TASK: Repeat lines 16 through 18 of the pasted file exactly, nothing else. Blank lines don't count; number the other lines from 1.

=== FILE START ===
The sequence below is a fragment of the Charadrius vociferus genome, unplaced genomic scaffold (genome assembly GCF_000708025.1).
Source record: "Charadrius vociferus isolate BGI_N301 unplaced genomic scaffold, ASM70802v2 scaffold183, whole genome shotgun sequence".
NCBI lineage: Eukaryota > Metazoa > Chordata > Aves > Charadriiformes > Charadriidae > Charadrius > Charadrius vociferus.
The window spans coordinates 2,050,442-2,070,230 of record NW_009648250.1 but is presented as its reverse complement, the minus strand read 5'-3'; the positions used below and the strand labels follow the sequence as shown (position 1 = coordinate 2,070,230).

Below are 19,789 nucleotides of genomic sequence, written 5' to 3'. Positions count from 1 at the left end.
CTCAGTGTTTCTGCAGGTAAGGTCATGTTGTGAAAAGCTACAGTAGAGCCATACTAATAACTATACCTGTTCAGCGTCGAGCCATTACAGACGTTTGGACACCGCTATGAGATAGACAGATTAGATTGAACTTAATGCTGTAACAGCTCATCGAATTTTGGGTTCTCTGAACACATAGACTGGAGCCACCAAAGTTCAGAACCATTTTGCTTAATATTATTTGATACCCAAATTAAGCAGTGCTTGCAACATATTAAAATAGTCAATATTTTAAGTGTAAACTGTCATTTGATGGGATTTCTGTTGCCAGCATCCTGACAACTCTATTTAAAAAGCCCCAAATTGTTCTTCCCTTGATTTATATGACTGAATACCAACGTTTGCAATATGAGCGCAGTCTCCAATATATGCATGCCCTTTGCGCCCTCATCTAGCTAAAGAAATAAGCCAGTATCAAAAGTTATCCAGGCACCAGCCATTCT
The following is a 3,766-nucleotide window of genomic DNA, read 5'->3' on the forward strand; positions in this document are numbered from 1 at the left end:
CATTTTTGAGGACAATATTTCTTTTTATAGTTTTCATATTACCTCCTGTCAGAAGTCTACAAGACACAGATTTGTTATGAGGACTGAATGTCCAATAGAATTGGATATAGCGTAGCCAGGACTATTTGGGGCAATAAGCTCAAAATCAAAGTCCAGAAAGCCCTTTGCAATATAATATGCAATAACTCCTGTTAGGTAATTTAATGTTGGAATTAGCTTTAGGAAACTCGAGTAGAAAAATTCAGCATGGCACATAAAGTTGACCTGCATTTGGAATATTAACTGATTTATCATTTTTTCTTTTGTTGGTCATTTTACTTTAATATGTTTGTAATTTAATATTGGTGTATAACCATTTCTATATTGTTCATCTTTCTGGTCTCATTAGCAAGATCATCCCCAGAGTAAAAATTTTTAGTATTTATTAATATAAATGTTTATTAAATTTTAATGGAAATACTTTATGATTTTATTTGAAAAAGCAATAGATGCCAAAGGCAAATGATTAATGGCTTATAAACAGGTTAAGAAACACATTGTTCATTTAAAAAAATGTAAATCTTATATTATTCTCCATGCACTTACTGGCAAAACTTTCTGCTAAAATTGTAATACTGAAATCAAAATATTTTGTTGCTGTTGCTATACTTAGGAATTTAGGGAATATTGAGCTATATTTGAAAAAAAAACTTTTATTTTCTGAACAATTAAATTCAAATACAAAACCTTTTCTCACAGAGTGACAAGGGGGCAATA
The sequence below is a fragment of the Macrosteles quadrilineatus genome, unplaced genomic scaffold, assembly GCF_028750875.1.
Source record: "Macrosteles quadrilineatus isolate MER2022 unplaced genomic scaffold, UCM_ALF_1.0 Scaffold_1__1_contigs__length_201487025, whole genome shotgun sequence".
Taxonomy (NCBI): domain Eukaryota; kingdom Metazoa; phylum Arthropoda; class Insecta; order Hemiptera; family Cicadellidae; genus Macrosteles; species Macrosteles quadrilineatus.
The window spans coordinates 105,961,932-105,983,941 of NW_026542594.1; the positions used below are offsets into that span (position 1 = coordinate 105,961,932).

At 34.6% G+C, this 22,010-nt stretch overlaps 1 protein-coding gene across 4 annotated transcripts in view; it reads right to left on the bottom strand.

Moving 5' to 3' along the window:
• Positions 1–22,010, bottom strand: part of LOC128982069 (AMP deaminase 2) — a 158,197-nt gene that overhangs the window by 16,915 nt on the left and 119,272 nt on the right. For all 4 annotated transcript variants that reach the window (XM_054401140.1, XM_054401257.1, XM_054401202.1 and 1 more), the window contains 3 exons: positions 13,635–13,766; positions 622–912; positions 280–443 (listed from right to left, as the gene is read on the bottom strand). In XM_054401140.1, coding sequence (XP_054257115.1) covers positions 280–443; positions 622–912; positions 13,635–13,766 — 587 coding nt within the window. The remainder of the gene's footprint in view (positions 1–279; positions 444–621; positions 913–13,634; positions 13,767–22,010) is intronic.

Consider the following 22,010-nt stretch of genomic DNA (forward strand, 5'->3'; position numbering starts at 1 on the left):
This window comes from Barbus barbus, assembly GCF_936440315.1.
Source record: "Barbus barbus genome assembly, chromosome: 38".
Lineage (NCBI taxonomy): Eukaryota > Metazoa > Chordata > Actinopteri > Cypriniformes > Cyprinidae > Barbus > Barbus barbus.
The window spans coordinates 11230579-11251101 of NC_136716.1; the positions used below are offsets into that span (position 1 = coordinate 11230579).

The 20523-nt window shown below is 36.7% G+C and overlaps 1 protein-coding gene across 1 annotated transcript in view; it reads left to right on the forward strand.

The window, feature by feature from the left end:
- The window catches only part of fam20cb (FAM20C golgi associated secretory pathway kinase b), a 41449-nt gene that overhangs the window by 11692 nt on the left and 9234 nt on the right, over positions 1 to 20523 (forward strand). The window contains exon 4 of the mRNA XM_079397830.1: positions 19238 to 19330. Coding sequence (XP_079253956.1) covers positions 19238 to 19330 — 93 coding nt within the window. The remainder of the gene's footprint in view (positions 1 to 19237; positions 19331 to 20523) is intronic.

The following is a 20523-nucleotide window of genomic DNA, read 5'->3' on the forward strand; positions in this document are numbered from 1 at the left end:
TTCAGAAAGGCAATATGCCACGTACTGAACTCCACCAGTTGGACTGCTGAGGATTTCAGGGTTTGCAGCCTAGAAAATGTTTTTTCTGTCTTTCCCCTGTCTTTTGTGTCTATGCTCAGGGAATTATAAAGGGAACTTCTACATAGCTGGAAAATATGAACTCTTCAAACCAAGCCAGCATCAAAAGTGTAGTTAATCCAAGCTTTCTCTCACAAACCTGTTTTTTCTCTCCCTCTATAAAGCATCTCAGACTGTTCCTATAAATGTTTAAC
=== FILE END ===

Consider the following 22,010-nt stretch of genomic DNA (forward strand, 5'->3'; position numbering starts at 1 on the left):
This window comes from Barbus barbus, assembly GCF_936440315.1.
Source record: "Barbus barbus genome assembly, chromosome: 38".